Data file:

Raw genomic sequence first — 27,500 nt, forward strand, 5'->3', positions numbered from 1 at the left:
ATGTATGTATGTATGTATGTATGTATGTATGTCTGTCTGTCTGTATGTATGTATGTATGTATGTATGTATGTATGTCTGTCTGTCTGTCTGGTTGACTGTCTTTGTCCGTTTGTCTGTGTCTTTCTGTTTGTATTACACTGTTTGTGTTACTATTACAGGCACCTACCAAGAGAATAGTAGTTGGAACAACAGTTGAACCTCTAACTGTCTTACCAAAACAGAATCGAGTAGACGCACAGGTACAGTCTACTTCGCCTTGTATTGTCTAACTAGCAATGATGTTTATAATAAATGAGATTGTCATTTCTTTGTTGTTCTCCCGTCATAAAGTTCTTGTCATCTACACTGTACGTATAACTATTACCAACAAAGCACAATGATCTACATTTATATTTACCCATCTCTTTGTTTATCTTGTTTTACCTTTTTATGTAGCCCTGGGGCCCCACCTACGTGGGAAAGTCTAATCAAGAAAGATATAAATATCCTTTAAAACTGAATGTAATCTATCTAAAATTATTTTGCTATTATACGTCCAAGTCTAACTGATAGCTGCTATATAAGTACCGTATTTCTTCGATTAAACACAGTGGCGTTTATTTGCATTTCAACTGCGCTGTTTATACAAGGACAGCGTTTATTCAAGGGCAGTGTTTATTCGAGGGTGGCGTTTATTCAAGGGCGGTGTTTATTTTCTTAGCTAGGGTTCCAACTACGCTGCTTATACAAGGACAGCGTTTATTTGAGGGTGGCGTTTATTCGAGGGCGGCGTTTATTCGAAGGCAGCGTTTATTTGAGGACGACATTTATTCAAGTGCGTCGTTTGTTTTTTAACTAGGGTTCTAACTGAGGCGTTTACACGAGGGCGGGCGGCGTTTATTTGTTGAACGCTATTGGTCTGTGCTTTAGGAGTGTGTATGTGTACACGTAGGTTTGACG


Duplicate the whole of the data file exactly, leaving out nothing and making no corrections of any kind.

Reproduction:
Raw genomic sequence first — 27,500 nt, forward strand, 5'->3', positions numbered from 1 at the left:
ATGTATGTATGTATGTATGTATGTATGTATGTCTGTCTGTCTGTATGTATGTATGTATGTATGTATGTATGTATGTCTGTCTGTCTGTCTGGTTGACTGTCTTTGTCCGTTTGTCTGTGTCTTTCTGTTTGTATTACACTGTTTGTGTTACTATTACAGGCACCTACCAAGAGAATAGTAGTTGGAACAACAGTTGAACCTCTAACTGTCTTACCAAAACAGAATCGAGTAGACGCACAGGTACAGTCTACTTCGCCTTGTATTGTCTAACTAGCAATGATGTTTATAATAAATGAGATTGTCATTTCTTTGTTGTTCTCCCGTCATAAAGTTCTTGTCATCTACACTGTACGTATAACTATTACCAACAAAGCACAATGATCTACATTTATATTTACCCATCTCTTTGTTTATCTTGTTTTACCTTTTTATGTAGCCCTGGGGCCCCACCTACGTGGGAAAGTCTAATCAAGAAAGATATAAATATCCTTTAAAACTGAATGTAATCTATCTAAAATTATTTTGCTATTATACGTCCAAGTCTAACTGATAGCTGCTATATAAGTACCGTATTTCTTCGATTAAACACAGTGGCGTTTATTTGCATTTCAACTGCGCTGTTTATACAAGGACAGCGTTTATTCAAGGGCAGTGTTTATTCGAGGGTGGCGTTTATTCAAGGGCGGTGTTTATTTTCTTAGCTAGGGTTCCAACTACGCTGCTTATACAAGGACAGCGTTTATTTGAGGGTGGCGTTTATTCGAGGGCGGCGTTTATTCGAAGGCAGCGTTTATTTGAGGACGACATTTATTCAAGTGCGTCGTTTGTTTTTTAACTAGGGTTCTAACTGAGGCGTTTACACGAGGGCGGGCGGCGTTTATTTGTTGAACGCTATTGGTCTGTGCTTTAGGAGTGTGTATGTGTACACGTAGGTTTGACG